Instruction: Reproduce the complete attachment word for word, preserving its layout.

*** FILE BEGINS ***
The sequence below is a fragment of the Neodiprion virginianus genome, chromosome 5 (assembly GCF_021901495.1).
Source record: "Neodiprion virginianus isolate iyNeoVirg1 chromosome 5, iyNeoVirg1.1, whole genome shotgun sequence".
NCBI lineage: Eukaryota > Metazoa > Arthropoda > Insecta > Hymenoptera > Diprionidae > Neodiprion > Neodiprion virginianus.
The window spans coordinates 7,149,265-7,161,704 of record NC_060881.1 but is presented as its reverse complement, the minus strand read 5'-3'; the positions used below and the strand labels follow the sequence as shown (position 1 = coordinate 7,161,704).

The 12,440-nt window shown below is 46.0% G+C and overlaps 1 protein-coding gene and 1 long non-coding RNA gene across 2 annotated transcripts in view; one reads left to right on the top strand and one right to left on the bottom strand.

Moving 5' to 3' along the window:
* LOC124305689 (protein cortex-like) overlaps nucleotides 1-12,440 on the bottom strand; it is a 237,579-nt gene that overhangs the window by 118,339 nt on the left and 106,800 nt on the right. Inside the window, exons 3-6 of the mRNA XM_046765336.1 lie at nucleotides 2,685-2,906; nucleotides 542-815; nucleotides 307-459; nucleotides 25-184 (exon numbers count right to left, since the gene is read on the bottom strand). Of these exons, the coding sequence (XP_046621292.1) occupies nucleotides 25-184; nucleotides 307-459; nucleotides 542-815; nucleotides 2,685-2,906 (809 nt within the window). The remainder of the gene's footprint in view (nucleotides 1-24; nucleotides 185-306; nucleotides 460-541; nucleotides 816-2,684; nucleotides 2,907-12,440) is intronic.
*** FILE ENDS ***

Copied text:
The sequence below is a fragment of the Neodiprion virginianus genome, chromosome 5 (assembly GCF_021901495.1).
Source record: "Neodiprion virginianus isolate iyNeoVirg1 chromosome 5, iyNeoVirg1.1, whole genome shotgun sequence".
NCBI lineage: Eukaryota > Metazoa > Arthropoda > Insecta > Hymenoptera > Diprionidae > Neodiprion > Neodiprion virginianus.
The window spans coordinates 7,149,265-7,161,704 of record NC_060881.1 but is presented as its reverse complement, the minus strand read 5'-3'; the positions used below and the strand labels follow the sequence as shown (position 1 = coordinate 7,161,704).

The 12,440-nt window shown below is 46.0% G+C and overlaps 1 protein-coding gene and 1 long non-coding RNA gene across 2 annotated transcripts in view; one reads left to right on the top strand and one right to left on the bottom strand.

Moving 5' to 3' along the window:
* LOC124305689 (protein cortex-like) overlaps nucleotides 1-12,440 on the bottom strand; it is a 237,579-nt gene that overhangs the window by 118,339 nt on the left and 106,800 nt on the right. Inside the window, exons 3-6 of the mRNA XM_046765336.1 lie at nucleotides 2,685-2,906; nucleotides 542-815; nucleotides 307-459; nucleotides 25-184 (exon numbers count right to left, since the gene is read on the bottom strand). Of these exons, the coding sequence (XP_046621292.1) occupies nucleotides 25-184; nucleotides 307-459; nucleotides 542-815; nucleotides 2,685-2,906 (809 nt within the window). The remainder of the gene's footprint in view (nucleotides 1-24; nucleotides 185-306; nucleotides 460-541; nucleotides 816-2,684; nucleotides 2,907-12,440) is intronic.